Sociology of objects case study: Terra-Cotta playing hide-and-seek in the art worlds
Music and Arts in Action
University of Exeter
Sociological inquiry has been mostly absent from the investigation of massproduced material goods, especially materials in the architectural arts. If sociology takes as a subject social networks in modern society—one of whose chief characteristics is mass production—then the “mutually determining” relationships between the material results of mass-production and social networks should have a central place in sociological study. Art worlds are constructed both by people and the objects they work with: people make objects which, in turn, influence people in an ongoing dialectic. By tracing aspects of architectural terra-cotta production through the modern period, this paper demonstrates that the specific investigation of a mass-produced art object, which is also a unique architectural and sculptural material, both lends itself to particular social networks in its use and creation and also brings greater richness to issues of sociological concern, including the importance of how the object itself plays a role in social networks, the exploration of architecture as art worlds, and the use of Becker’s “art worlds” concept to study mass production. In doing so, this article contributes new aspects of investigation to the study of art worlds, such as topics related to the roles of geography, technology, finances, mass media, labor competition, fashion, identity, durability and public safety, in combination with one another.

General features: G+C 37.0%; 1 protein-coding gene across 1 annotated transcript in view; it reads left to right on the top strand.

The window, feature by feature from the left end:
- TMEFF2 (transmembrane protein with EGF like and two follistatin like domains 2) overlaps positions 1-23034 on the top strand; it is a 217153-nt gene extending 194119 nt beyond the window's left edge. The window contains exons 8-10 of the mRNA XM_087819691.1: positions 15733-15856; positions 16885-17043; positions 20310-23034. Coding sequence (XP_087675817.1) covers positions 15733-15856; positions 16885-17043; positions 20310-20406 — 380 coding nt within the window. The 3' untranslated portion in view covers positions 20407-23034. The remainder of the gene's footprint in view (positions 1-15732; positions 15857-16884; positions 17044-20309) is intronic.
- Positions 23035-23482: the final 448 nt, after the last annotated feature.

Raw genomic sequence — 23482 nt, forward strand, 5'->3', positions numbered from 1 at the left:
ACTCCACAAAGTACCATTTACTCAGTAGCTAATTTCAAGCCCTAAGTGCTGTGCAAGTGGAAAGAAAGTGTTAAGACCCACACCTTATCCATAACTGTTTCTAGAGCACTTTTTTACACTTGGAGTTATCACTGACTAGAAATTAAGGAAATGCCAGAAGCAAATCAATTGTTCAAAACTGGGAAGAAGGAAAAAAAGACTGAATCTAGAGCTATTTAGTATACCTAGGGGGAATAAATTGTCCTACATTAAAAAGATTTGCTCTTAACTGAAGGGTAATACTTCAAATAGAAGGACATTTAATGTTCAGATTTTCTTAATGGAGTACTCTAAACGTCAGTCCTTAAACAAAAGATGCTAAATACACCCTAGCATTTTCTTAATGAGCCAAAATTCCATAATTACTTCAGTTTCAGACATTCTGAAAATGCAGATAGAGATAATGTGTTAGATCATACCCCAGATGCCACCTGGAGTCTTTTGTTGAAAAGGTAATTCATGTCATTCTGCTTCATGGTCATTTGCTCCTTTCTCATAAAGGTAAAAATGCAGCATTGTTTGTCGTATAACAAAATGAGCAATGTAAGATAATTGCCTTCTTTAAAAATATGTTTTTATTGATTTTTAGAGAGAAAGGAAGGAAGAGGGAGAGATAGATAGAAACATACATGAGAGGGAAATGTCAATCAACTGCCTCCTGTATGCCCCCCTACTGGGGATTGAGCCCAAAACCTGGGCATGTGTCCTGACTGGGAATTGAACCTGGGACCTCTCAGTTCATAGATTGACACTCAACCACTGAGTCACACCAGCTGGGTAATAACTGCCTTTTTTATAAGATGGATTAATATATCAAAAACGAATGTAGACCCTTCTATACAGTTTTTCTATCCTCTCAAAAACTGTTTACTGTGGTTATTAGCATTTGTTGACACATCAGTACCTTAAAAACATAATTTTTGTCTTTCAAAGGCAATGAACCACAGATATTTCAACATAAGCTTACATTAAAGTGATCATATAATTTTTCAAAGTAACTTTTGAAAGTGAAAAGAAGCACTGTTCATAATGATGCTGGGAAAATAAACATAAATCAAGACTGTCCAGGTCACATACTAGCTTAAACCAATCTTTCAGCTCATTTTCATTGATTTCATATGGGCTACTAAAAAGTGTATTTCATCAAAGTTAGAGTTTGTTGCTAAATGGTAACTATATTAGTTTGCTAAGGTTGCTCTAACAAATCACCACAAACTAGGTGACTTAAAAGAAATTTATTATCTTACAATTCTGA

Vol. 2, No. 1, pp.3-20